Psalm 147:3 "He heals the brokenhearted and binds up their wounds."
My name is Ruth Strait, and I am a faithful servant to our Lord Jesus Christ. I take every opportunity I can to share the Gospel and of God’s goodness and faithfulness.
This particular day, I was waiting for another sister in Christ to finish her errands inside the local grocery store while I made myself comfortable on a chair in a patio seating area outside the store. There, also waiting, was a woman with quite a few bags of groceries and flowers. She looked to be waiting for someone as I said hello to her and asked her how she was doing. At first it was the most typical answer I have been usually getting here in New England, a short, quick “Hi. I’m fine.” After a moment or two, she started talking about the weather, again, the general and customary chit chat. Our discussions could have ended there, but I wanted to steer toward an opportunity to pursue our conversation a bit more deeply. As we continued with small talk, our discussion led to the fact that she was waiting for her driver who drove the local senior citizen van for those residents who don’t drive anymore among other topics. The more we chatted, the more I sensed that she truly not only needed someone to talk with, but really needed someone to listen to her. Her facial expressions as we talked were animated as she had made it plan she had more to say as part of our lively discussion.
Then came the moment when I asked her if she knew Jesus. Immediately, I got that look that had been all too familiar to me on this trip to New England when I posed this question. It was that glare and blank stare of pause, which for me always caused me to hold my breath for a minute in anticipation of one’s response. Would their response be one of outrage and offense to the question? Would they quickly share in my joy and love for Jesus, or would their momentarily delay bring them to a place of reckoning for a distant memory for a once forgotten love of God?
For Suzanne, her awkward hesitation quickly turned to a sad acknowledgement that while she did in fact believe in God, she confessed that she was rather angry at Him due to a family tragedy. As I listened to her telling of the story, she explained that her son-in-law had suffered from brain cancer and had recently died earlier in the year. As she recalled the difficulty, I saw that tears were welling up in her eyes and her voice began crackling. Nearing her conclusion, she raised and shook her fist in the air at God as she exclaimed, “You took my son from me!” No only was that tragic enough, she went onto to further express that her anger was compounded by the fact that this left her daughter without her husband and provider, and three small grandchildren without their father. As my eyes were locked upon her, she described her current level of unforgiveness felt against God. She then concluded how her anger and deep hurt overcame her. Slowly then she paused, seemingly exhausted from the explanation of the memory, to hang her head low in silence.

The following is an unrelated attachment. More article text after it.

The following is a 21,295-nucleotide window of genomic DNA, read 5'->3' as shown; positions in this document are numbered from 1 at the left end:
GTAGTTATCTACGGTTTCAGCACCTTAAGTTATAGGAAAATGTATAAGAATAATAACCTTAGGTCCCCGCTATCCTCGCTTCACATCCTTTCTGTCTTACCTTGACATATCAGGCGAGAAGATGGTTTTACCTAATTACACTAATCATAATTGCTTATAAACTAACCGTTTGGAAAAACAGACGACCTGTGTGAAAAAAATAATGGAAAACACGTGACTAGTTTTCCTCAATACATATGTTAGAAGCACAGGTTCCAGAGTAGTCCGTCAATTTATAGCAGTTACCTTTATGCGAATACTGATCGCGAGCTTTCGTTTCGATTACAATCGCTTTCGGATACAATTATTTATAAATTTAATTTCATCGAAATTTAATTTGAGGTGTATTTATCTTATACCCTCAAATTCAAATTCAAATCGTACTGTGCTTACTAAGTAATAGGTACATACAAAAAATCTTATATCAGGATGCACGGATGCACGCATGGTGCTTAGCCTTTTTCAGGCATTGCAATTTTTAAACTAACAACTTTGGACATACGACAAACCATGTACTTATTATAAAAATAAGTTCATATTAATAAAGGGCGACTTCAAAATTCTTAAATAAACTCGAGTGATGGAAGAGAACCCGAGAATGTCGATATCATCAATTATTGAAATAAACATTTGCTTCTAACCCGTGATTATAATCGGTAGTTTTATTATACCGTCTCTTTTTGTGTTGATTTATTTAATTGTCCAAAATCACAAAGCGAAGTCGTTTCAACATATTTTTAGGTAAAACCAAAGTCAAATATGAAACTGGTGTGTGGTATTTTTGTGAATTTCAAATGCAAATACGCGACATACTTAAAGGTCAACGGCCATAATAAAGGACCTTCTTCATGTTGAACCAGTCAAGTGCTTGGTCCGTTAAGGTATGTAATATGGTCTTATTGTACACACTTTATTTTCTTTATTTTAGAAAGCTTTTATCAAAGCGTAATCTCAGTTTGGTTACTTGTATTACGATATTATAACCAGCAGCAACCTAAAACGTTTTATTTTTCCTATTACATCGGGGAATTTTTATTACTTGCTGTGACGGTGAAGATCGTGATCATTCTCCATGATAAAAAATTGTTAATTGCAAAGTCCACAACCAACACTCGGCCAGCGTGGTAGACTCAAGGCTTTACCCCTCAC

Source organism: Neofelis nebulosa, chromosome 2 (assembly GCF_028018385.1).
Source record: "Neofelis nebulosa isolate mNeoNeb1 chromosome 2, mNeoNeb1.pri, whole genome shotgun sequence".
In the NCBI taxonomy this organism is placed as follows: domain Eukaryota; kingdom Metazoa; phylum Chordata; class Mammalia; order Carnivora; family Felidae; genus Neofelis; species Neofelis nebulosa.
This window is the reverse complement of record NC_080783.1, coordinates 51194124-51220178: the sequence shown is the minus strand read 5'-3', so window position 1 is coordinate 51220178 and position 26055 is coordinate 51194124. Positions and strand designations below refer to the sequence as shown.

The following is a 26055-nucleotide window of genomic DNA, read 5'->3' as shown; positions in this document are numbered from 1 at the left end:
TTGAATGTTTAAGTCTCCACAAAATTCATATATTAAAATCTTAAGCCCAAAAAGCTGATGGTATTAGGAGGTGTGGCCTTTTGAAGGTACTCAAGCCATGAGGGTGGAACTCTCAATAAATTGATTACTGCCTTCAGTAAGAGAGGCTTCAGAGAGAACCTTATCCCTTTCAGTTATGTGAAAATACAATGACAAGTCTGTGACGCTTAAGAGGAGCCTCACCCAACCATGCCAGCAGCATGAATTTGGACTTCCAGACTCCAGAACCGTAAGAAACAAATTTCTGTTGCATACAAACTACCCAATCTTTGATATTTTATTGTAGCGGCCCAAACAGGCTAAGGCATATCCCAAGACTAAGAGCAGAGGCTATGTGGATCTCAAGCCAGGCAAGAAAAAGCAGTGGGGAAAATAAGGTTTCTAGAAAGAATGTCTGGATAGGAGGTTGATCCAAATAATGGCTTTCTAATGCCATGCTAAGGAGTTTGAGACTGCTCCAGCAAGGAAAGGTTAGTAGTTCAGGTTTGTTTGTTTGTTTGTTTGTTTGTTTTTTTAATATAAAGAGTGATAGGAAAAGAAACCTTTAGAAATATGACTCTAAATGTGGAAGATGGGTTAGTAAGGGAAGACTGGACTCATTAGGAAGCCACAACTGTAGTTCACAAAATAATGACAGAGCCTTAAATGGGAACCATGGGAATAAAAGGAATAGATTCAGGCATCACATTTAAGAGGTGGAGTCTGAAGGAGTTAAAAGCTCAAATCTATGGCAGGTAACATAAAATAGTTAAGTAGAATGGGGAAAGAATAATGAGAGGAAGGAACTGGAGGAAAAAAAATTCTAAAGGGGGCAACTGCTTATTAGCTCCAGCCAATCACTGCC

At this moment, all I could think about was how badly she needed to know and feel once again God’s love for her. I then asked her if I could pray for her and the situation. She looked at me and said “Pray? Out loud? Here? Now?” and I said, “Yes. Right here and right now if that’s okay with you.” I was so happy to hear her response that it would be okay for us to engage in prayer, so together we linked eyes once again and I began praying. As I prayed, I felt led to ask God for her comfort and peace, and for the unforgiveness within her to fade. I prayed that she would be able to cast her worries to be laid at Jesus’ feet. I prayed for God’s provision for both her and her family’s needs. When I finished praying, I asked her how she felt and if she was okay. Suzanne spoke quietly as she conveyed to me that she had never witnessed anything like what had just happened before, noting that no one had ever prayed like that for her. It was then that I thought to myself how sad it was that she had never had anyone pray for her during her time of crises. Quickly, her transport van was approaching, and Suzanne gathered her bags and we said goodbye. She thanked me with such appreciation, and I sent her on her way reminding her to always remember that God loves her. It will be my ongoing prayer for Suzanne that she will experience healing from her hurt and that she and family will know God’s presence and provision for them as they move forward without their beloved.
Today as I write and remember this encounter, I hope that this will be an encouragement for all to allow and set aside time during our busy days to allow for God space as part of our daily encounters. May we never forego or pass by the times where God opens the door to opportunity. May we stir up the courage and love within ourselves for others and to purposefully take time from our days to speak and recall His Agape love – A love and memory that can bring someone in need back to the remembrance of the Good News and of the God they once knew. I pray that for all of us – that we may continue to impact many through the simple act of prayer, and that while doing so, that others would feel His love and be encouraged by His goodness through the power of the Holy Spirit.
Today and with intentionality, I choose to embrace this holiday with memories of thankfulness and with the remembrance of Jesus as Emmanuel – God with us! May you and yours experience God’s best today and always.
Let us Pray . . .
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